employer retirement plan

A Ripple Is a Full Circle Is a Ripple

photo shows overlapping ripples expanding in a pool with blue and yellow tones of water

A rare thing happened recently, an event more than four decades in the making.

Early in my career, making loans was part of my job at Louisville State Savings. One of those loans helped a trade-school graduate buy tools. He was 19 years old and ready to go to work and live on the fruits of his labor. We completed the paperwork at 130 Main—just down the street from where I am now.

This week a 60-year-old man came in to see me at 228 Main. He wanted to get his 401(k) plan rolled over so he could retire and live on his capital.

It was that trade school graduate, back to visit me at the other end of his career.

I was honored to be there at the start, and the finish, of this fellow’s career. It was a greater honor to hear him talk about his experience.

“I’m glad you’re here,” he said, “when you might have moved to Florida. I don’t want to deal with an 800 number or a computer. I like to be able to come in and sit and talk.” It was about more than his preferred methods of doing business, though.

It was about having someone to be there with him as he navigated his goals. He continued, “I need somebody that understands what I’m trying to do. You were here when I was starting out, you’re here now, and I hope you’re here for a long time to come.”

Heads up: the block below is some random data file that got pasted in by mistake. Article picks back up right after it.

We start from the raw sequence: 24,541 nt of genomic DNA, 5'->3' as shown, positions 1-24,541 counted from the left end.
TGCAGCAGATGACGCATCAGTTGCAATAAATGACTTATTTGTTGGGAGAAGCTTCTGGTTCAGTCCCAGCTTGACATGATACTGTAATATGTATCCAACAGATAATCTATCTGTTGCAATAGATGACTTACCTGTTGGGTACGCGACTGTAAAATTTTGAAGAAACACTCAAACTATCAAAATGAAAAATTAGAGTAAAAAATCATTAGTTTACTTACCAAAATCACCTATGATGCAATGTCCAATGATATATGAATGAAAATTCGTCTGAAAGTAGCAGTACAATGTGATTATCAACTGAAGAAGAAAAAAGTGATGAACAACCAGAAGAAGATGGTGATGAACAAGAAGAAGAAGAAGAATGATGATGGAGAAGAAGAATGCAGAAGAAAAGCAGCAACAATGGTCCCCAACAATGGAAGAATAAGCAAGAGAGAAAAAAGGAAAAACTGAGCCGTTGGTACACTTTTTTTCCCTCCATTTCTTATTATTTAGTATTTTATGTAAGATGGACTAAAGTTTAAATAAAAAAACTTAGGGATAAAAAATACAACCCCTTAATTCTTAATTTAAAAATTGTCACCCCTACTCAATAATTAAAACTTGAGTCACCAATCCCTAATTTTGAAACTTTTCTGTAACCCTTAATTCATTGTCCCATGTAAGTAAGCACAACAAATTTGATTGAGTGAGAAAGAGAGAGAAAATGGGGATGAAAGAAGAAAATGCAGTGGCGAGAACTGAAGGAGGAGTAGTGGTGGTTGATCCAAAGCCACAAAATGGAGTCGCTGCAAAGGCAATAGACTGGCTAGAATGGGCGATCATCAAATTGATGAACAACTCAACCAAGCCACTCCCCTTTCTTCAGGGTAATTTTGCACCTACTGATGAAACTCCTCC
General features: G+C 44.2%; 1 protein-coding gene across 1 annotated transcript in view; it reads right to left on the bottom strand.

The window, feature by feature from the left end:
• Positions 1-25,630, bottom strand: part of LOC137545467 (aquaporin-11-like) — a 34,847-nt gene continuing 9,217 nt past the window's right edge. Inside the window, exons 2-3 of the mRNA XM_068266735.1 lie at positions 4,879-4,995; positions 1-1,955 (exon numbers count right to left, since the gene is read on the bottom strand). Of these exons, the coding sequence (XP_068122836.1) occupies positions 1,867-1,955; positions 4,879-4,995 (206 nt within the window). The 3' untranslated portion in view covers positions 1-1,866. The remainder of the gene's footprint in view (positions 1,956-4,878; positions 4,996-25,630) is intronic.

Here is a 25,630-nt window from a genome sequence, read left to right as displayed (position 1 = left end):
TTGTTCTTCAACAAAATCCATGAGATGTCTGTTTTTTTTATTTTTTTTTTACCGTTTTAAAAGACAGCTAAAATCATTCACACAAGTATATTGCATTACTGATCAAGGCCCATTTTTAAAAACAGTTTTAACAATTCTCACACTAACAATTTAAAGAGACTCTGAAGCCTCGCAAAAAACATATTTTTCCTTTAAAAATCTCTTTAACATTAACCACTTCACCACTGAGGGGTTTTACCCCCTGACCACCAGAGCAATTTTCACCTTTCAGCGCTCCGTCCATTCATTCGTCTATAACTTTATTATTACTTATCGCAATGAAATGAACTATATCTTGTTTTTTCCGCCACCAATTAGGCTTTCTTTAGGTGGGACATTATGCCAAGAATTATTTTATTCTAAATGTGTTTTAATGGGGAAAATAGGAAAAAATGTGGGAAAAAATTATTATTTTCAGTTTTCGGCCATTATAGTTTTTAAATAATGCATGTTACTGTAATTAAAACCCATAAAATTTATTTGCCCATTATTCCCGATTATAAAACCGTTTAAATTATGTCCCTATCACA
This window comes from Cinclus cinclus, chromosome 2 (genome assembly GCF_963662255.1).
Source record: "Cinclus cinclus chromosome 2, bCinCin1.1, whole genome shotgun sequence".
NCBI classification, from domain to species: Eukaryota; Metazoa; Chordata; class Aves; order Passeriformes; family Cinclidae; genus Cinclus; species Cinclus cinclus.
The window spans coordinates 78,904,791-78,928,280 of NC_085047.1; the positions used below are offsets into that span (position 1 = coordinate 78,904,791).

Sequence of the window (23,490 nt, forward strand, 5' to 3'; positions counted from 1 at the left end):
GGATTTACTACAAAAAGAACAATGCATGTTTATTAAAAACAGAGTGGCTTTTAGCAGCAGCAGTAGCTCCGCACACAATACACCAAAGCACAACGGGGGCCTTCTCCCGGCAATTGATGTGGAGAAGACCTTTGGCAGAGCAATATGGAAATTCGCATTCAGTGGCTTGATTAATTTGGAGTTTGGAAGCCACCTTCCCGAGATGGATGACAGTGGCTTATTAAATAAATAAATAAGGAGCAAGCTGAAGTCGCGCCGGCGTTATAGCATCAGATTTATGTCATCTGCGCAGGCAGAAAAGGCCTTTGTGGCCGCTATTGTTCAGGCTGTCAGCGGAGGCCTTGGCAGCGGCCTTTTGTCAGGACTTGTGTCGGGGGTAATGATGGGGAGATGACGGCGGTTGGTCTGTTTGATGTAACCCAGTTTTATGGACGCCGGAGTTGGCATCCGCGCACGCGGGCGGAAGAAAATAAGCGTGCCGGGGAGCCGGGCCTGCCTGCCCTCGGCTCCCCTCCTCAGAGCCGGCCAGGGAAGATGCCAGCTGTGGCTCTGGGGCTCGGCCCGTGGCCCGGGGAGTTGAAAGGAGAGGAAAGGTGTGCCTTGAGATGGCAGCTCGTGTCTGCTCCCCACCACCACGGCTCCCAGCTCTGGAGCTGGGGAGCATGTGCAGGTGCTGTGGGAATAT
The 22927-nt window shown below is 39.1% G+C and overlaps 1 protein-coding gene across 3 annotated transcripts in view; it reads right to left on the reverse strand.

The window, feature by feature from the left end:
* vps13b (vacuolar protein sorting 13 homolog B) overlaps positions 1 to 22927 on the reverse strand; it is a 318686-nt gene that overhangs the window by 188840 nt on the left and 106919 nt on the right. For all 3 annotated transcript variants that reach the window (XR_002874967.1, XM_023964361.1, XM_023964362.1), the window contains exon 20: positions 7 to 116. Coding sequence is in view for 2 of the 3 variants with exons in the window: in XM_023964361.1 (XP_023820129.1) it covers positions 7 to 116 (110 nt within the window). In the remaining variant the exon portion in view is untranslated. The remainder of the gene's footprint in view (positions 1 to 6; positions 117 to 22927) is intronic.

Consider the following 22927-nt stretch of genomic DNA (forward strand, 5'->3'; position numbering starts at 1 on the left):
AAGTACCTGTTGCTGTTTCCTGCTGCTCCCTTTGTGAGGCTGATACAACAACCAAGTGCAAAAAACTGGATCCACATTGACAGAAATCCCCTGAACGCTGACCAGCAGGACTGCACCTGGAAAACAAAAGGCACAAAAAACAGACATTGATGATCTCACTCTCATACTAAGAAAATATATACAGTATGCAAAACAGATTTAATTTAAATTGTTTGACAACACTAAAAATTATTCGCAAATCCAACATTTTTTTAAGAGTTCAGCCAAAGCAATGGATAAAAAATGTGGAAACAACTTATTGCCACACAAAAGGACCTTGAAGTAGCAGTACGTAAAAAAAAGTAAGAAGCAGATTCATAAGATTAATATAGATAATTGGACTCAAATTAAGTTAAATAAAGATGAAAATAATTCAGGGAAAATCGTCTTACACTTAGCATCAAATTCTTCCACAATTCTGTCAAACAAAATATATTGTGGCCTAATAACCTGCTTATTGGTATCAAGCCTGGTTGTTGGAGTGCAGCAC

I have long suspected that every interaction can make ripples that expand to the end of time. We leave tracks wherever we go. The seeds we plant with our words and deeds grow into things we could never imagine at the time. I had a small part in getting some tools into the right hands. That young man setting out no doubt changed many people’s lives throughout his career. And who knows what that help enabled them to do?

I guess what I am trying to say is, life compounds.

Satisfaction is not exactly the emotion I’m feeling, but it’s something like the deep contentment of knowing I’m in the place I’m supposed to be, making the difference I can. Isn’t that what people want out of life, more than anything? To know they make a difference?

Start to finish—it seems like a full circle. But really, one thing leads to another, and another, and another. I’ve been a lot of places, but now I’m in the one with the best view of life, compounding.

Clients, if you want to talk about the next thing to which your life is leading, email me or call.


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Happy Roth Year!

We’ve got Roth IRAs on the brain. Why? How would you like to never, ever pay income tax on investment gains and dividends and interest on some fraction of your money? Oh—and your beneficiaries never would either. Well?

That’s the magic of the Roth IRA, properly used.

Every single person may convert existing IRA or rollover balances into a Roth IRA, by paying income tax on the converted amount. Many believe income taxes will rise in the years ahead, above the scheduled increases in the current law.

Anyone may do a conversion of the amount they choose from existing IRA or rollover accounts, although other factors determine whether you are also eligible to contribute as much as $7,000 for 2021.

Here are some reasons that people are using this technique:

It allows folks to take advantage of the perhaps low tax brackets they are in currently: why leave the 12% or 22% or 24% bracket partly unused if you believe your tax rates will be higher in the future?

It provides a bucket for your most dynamic investments, where gains will never be taxed.

It offers balance to your retirement assets, between traditional “pay tax later” accounts and Roth “pay tax now” accounts. This reduces future RMDs (required minimum distributions) and increases your cash flow flexibility.